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From Bond To Blomkvist: Daniel Craig's Next Big Role

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Actor Daniel Craig is used to taking on iconic characters. In 2006, he famously shook up the 007 franchise as a new, blond James Bond. And his latest on-screen character, though he has somewhat less swagger and not nearly as much style, is almost as well-known.

In David Fincher's film of The Girl with the Dragon Tattoo, Craig plays investigative journalist Mikael Blomkvist, the leading man in a trio of thrillers by Swedish author Stieg Larsson that has sold 65 million copies worldwide.

"He has a very strong moral code," Craig tells NPR's Linda Wertheimer about Blomkvist. "He's basically trying to fight injustice and goes for this industrialist who he believes to be a crook."

But Blomkvist doesn't check his facts thoroughly, Craig says, and he winds up being sued. That's where the movie begins — with Blomkvist jobless after losing his life savings in the lawsuit.

When he's tasked with solving the 40-year-old murder of a teenage girl on a remote Swedish island, Blomkvist teams up with one of the most original characters to pop off the page in many years — the anti-social, part-goth, part-punk computer hacker Lisbeth Salander.

The difference between the suave Bond and the rumpled Blomkvist is huge — but the stories were so captivating that Craig couldn't turn down the role.

"It was one of those situations where everybody was reading [the book]," Craig says. "I was trying to avoid it, like one does occasionally when certain people recommend something."

But eventually, on a vacation, Craig broke down and read Dragon Tattoo — and was struck immediately by the central characters.

"She's been beaten down and abused all her life and still has managed to retain underneath it all sort of this humanity and this sense of injustice," Craig says. "And together they make this great team — and [they] shouldn't really have anything to do with each other."

As for figuring out who Blomkvist was, it seemed important, especially in a thriller as dark and complicated as this one, to think of him as a regular guy.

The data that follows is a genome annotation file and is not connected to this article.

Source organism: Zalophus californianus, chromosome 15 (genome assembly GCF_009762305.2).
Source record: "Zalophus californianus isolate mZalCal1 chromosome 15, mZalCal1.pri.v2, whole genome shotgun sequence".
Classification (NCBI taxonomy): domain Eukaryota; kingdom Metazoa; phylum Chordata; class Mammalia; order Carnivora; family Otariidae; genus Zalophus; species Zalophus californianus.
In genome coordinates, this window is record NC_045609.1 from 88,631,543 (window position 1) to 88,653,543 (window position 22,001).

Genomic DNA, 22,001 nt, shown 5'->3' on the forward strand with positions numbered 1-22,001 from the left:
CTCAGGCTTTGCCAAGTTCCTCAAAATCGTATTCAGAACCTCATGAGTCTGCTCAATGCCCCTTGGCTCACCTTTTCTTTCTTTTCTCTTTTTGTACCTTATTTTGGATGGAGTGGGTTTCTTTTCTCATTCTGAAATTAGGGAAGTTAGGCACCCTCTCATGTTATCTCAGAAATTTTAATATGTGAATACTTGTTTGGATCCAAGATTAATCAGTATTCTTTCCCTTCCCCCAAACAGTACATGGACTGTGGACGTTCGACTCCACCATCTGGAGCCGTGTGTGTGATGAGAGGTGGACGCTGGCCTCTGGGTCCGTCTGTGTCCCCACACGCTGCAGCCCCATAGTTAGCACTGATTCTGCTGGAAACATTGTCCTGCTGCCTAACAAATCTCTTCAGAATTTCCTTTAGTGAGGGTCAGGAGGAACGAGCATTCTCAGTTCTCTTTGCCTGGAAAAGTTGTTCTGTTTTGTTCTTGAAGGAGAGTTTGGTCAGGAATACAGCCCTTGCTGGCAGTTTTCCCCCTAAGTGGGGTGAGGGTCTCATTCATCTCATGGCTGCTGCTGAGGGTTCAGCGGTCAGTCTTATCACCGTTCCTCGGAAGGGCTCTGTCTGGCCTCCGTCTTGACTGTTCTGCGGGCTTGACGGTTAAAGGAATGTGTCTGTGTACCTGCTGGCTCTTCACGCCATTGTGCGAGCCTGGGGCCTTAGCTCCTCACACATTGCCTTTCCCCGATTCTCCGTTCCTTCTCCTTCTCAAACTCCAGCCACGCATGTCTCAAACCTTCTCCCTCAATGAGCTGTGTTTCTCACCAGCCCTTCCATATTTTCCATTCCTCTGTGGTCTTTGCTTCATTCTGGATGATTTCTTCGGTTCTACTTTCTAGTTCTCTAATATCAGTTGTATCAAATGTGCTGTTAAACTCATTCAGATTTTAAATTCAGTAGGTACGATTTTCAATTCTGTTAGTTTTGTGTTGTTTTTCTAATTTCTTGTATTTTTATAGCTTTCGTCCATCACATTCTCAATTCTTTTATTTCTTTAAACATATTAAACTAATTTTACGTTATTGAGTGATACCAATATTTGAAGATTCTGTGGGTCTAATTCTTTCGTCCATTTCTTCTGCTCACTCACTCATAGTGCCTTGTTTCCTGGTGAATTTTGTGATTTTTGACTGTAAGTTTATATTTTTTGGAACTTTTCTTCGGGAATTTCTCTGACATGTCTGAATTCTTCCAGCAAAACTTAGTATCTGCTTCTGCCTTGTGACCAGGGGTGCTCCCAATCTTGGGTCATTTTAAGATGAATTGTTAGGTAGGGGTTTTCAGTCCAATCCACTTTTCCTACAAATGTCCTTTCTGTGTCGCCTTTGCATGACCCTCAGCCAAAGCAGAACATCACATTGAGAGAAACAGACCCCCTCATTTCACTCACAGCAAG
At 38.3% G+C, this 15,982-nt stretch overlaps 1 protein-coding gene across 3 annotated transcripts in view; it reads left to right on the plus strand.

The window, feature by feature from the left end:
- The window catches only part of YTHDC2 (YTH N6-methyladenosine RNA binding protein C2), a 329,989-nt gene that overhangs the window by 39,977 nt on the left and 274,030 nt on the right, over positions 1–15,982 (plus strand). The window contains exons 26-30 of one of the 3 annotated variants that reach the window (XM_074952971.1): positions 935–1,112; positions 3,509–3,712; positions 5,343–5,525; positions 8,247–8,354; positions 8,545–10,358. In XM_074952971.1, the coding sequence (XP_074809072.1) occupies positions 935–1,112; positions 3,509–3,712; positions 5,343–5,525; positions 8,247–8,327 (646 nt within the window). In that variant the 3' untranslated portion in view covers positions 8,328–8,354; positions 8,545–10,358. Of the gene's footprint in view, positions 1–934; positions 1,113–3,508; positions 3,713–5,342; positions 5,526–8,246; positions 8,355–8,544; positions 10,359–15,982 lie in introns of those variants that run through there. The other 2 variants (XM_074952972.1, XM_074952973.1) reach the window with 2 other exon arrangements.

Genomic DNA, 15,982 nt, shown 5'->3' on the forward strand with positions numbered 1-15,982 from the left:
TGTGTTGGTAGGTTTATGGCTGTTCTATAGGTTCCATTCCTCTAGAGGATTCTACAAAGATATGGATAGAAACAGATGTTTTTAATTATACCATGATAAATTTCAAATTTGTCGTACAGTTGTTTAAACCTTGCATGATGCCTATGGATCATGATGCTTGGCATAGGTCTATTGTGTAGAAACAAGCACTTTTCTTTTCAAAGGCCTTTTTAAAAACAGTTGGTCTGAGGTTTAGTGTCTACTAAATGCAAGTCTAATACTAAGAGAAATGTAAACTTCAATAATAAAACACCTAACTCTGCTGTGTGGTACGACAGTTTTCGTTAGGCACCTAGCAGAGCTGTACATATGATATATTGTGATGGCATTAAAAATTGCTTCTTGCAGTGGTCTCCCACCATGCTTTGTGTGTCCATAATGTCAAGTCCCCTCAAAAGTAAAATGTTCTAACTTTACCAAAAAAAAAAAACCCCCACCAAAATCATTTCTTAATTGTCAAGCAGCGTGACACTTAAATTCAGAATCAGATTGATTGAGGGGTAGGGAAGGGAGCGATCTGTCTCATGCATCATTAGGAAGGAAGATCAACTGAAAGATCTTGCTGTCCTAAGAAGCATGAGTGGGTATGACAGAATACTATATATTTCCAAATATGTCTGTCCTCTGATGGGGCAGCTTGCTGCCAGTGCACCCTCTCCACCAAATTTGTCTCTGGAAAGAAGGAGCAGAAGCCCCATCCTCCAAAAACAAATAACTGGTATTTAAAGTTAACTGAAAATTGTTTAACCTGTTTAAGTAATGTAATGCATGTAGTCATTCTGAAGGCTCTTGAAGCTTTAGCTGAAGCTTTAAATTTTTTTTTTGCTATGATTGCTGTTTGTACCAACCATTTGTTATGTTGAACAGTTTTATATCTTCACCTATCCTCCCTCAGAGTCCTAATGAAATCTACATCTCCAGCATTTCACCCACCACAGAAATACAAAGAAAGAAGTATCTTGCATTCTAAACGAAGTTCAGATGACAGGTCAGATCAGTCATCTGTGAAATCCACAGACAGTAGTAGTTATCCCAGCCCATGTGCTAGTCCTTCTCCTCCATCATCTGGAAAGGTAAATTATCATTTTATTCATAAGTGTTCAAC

"He was normal," Craig says. "He's egotistical. ... His hubris sort of got him into trouble. But he's a good person."

Craig says he wanted to make sure that Blomkvist came across as a real person — "so that when put into jeopardy or when put into a sort of an extraordinary situation," the character did what any regular guy would do. "When he gets shot at, he runs away."

"I don't think he'd know what to do with one if he did run to the gun," Craig says. "He wouldn't know which end went bang."

An 'Impossible Task'

Craig is perhaps singularly equipped to play a character familiar to millions — not just from the Larsson books, but from the original Swedish-language films starring Noomi Rapace as Lisbeth. He is, after all, the fifth actor to shoulder the burden of being Bond, James Bond.

"I'd done that already," he says slyly. "I didn't have a real problem with it — I didn't."

He trusted his director to make it work.

"I knew that putting this into the hands of someone like David Fincher was going to result in something special," he says. "And obviously, there's no way we can please all 65 million people. It's an impossible task. ... When you read a novel, your own imagery is the most important. It's what makes reading such a wonderful thing."

So he hopes that when people see this version of the film, it will inspire them to see the Swedish-language version, reread the books — or buy them for the first time.

"In a way, we all win."

He's in the middle of shooting the next Bond film, and the prospect of two more films involving Blomkvist hovers in the future. That's two huge franchises for one actor — and a franchise can be a curse as well as a blessing.

"I struggled long and hard about whether I would do [the Bond films], because I've been working in this business for 20 years and I've been more than successful," Craig says. "I was doing all sorts of interesting things, working with all sorts of interesting directors, and I was very worried that if I did Bond, I would not be able to do that anymore."

"But then, there would be worse things, wouldn't there? So, you know, it's not a bad place to get to in your career."

Luckily, his fears were unfounded.

"Somehow I've managed to keep working at other things," he says. "Not by any huge effort on my part to mix things up. It's just that jobs will come in — and we've had a two- or three-year hiatus now from the last Bond movie."

"And it's given me the chance to go off and do some other wonderful stuff," Craig says. "It's just worked out that way — and this came along, and again, it was one of those Godfather moments. It was an offer I couldn't refuse."

Copyright 2011 National Public Radio. To see more, visit


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